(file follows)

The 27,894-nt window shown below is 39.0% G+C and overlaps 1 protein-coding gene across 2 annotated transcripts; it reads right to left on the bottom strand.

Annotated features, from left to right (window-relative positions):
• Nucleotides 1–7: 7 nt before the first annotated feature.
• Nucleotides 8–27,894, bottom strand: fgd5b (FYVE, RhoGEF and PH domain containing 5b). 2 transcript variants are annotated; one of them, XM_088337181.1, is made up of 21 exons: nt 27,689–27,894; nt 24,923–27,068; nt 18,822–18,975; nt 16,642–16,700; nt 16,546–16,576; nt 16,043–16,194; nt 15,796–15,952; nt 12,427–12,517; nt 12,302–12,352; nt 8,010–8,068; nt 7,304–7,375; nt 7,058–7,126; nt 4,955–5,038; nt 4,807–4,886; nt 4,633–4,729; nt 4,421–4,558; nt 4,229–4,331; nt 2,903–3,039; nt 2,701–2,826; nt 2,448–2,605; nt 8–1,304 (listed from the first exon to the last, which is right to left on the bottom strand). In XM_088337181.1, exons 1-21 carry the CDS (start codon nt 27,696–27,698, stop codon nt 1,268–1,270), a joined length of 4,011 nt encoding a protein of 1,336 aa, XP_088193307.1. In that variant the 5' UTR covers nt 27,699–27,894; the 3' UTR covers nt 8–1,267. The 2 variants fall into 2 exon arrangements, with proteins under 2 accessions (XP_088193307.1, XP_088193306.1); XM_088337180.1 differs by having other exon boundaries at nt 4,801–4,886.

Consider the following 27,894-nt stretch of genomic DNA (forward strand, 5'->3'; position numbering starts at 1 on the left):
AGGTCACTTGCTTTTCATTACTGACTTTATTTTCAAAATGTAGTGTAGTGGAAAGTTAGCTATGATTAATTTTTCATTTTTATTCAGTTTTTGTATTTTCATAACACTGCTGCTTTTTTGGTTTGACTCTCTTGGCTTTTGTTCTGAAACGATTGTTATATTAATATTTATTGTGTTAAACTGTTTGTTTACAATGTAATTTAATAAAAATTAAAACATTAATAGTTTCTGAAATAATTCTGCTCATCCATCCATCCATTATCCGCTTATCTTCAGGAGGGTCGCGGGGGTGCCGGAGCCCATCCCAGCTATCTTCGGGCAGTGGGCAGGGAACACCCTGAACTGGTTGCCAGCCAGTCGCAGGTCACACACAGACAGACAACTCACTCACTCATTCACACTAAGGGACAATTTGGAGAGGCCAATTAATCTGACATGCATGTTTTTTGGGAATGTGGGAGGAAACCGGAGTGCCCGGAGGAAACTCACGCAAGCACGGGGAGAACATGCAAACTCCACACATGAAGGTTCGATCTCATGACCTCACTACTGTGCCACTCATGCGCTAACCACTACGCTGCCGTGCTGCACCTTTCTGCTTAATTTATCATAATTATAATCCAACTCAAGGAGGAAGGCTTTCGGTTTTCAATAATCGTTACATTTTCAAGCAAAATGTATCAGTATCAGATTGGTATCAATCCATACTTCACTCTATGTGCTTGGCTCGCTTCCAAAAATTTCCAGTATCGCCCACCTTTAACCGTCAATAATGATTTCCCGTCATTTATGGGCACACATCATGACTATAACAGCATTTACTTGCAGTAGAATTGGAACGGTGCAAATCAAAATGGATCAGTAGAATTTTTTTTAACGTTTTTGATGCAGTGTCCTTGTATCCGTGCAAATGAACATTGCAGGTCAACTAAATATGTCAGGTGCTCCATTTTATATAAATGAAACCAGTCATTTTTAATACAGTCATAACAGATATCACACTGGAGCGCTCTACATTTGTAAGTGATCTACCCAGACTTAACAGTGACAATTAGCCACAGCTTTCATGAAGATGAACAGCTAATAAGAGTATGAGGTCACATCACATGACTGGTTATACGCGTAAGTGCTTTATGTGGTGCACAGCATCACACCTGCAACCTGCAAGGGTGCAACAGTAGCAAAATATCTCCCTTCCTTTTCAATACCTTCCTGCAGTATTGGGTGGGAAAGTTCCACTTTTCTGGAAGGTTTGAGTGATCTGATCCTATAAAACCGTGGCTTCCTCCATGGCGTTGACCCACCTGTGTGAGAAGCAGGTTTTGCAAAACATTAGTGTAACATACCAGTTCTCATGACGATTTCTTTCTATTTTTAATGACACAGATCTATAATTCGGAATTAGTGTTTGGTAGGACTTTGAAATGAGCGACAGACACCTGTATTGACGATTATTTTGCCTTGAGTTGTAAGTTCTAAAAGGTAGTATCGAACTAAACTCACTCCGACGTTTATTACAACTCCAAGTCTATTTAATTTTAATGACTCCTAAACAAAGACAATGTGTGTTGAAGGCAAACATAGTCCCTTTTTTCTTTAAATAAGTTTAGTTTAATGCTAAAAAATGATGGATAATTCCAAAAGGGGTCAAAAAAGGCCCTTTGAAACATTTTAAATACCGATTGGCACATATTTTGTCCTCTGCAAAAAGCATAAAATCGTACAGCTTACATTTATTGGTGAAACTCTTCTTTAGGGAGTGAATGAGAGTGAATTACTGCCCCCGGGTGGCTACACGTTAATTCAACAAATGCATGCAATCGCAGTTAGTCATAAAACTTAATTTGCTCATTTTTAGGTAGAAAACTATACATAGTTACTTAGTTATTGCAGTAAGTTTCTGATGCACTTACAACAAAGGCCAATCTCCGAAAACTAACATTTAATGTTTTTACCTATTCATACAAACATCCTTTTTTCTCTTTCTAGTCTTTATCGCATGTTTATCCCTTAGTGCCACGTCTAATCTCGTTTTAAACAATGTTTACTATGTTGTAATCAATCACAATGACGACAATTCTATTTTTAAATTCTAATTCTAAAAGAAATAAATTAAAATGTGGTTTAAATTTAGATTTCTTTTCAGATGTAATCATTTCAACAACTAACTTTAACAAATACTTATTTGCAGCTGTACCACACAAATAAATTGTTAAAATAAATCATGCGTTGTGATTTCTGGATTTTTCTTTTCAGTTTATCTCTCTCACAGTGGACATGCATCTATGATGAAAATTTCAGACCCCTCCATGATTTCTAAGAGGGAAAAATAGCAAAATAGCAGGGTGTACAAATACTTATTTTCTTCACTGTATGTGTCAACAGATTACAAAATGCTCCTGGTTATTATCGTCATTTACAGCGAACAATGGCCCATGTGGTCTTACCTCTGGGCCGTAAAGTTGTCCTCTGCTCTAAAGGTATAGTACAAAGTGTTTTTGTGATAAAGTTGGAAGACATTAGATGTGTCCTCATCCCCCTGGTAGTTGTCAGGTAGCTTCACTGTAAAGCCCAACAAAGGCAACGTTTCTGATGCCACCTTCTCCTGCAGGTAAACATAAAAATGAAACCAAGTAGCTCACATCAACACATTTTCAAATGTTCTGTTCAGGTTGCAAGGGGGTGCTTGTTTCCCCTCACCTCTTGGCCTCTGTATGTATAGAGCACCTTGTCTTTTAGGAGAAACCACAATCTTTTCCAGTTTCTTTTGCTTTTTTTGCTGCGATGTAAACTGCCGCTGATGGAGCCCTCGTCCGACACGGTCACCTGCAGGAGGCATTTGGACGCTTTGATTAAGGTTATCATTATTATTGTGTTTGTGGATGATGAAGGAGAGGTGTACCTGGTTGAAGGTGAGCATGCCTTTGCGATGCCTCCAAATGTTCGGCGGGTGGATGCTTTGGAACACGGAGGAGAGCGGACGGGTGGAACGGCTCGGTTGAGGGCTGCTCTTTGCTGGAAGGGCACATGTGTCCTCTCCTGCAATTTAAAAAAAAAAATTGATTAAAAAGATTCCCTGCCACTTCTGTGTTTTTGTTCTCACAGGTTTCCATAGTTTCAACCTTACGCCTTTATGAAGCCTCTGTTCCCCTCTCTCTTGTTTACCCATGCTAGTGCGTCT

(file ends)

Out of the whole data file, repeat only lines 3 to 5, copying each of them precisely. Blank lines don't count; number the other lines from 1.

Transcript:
• Nucleotides 1–7: 7 nt before the first annotated feature.
• Nucleotides 8–27,894, bottom strand: fgd5b (FYVE, RhoGEF and PH domain containing 5b). 2 transcript variants are annotated; one of them, XM_088337181.1, is made up of 21 exons: nt 27,689–27,894; nt 24,923–27,068; nt 18,822–18,975; nt 16,642–16,700; nt 16,546–16,576; nt 16,043–16,194; nt 15,796–15,952; nt 12,427–12,517; nt 12,302–12,352; nt 8,010–8,068; nt 7,304–7,375; nt 7,058–7,126; nt 4,955–5,038; nt 4,807–4,886; nt 4,633–4,729; nt 4,421–4,558; nt 4,229–4,331; nt 2,903–3,039; nt 2,701–2,826; nt 2,448–2,605; nt 8–1,304 (listed from the first exon to the last, which is right to left on the bottom strand). In XM_088337181.1, exons 1-21 carry the CDS (start codon nt 27,696–27,698, stop codon nt 1,268–1,270), a joined length of 4,011 nt encoding a protein of 1,336 aa, XP_088193307.1. In that variant the 5' UTR covers nt 27,699–27,894; the 3' UTR covers nt 8–1,267. The 2 variants fall into 2 exon arrangements, with proteins under 2 accessions (XP_088193307.1, XP_088193306.1); XM_088337180.1 differs by having other exon boundaries at nt 4,801–4,886.

Consider the following 27,894-nt stretch of genomic DNA (forward strand, 5'->3'; position numbering starts at 1 on the left):